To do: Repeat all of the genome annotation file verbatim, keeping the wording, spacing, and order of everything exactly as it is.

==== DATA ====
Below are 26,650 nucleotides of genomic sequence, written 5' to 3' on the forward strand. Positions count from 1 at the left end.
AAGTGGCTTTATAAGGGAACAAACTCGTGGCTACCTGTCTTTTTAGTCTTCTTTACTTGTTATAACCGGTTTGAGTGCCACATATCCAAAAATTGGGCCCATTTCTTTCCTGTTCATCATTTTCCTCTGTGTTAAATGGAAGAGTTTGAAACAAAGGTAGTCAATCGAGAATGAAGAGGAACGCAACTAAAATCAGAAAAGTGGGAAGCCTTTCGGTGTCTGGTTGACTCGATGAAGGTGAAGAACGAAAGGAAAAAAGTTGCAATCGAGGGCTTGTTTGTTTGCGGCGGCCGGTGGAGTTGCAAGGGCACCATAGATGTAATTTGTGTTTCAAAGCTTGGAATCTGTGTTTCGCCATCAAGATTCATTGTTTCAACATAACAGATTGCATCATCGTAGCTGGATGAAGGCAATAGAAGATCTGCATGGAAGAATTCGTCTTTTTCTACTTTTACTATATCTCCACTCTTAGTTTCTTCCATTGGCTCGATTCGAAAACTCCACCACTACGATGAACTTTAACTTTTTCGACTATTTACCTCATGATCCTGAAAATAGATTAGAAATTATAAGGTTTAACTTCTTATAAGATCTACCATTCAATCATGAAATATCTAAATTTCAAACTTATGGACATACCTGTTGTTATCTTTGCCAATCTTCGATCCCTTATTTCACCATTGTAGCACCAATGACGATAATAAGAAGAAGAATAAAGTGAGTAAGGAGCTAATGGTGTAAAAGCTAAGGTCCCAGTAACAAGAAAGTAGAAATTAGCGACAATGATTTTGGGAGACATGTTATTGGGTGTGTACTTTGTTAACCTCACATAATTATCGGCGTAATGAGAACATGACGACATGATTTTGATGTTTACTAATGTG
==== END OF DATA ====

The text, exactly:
Below are 26,650 nucleotides of genomic sequence, written 5' to 3' on the forward strand. Positions count from 1 at the left end.
AAGTGGCTTTATAAGGGAACAAACTCGTGGCTACCTGTCTTTTTAGTCTTCTTTACTTGTTATAACCGGTTTGAGTGCCACATATCCAAAAATTGGGCCCATTTCTTTCCTGTTCATCATTTTCCTCTGTGTTAAATGGAAGAGTTTGAAACAAAGGTAGTCAATCGAGAATGAAGAGGAACGCAACTAAAATCAGAAAAGTGGGAAGCCTTTCGGTGTCTGGTTGACTCGATGAAGGTGAAGAACGAAAGGAAAAAAGTTGCAATCGAGGGCTTGTTTGTTTGCGGCGGCCGGTGGAGTTGCAAGGGCACCATAGATGTAATTTGTGTTTCAAAGCTTGGAATCTGTGTTTCGCCATCAAGATTCATTGTTTCAACATAACAGATTGCATCATCGTAGCTGGATGAAGGCAATAGAAGATCTGCATGGAAGAATTCGTCTTTTTCTACTTTTACTATATCTCCACTCTTAGTTTCTTCCATTGGCTCGATTCGAAAACTCCACCACTACGATGAACTTTAACTTTTTCGACTATTTACCTCATGATCCTGAAAATAGATTAGAAATTATAAGGTTTAACTTCTTATAAGATCTACCATTCAATCATGAAATATCTAAATTTCAAACTTATGGACATACCTGTTGTTATCTTTGCCAATCTTCGATCCCTTATTTCACCATTGTAGCACCAATGACGATAATAAGAAGAAGAATAAAGTGAGTAAGGAGCTAATGGTGTAAAAGCTAAGGTCCCAGTAACAAGAAAGTAGAAATTAGCGACAATGATTTTGGGAGACATGTTATTGGGTGTGTACTTTGTTAACCTCACATAATTATCGGCGTAATGAGAACATGACGACATGATTTTGATGTTTACTAATGTG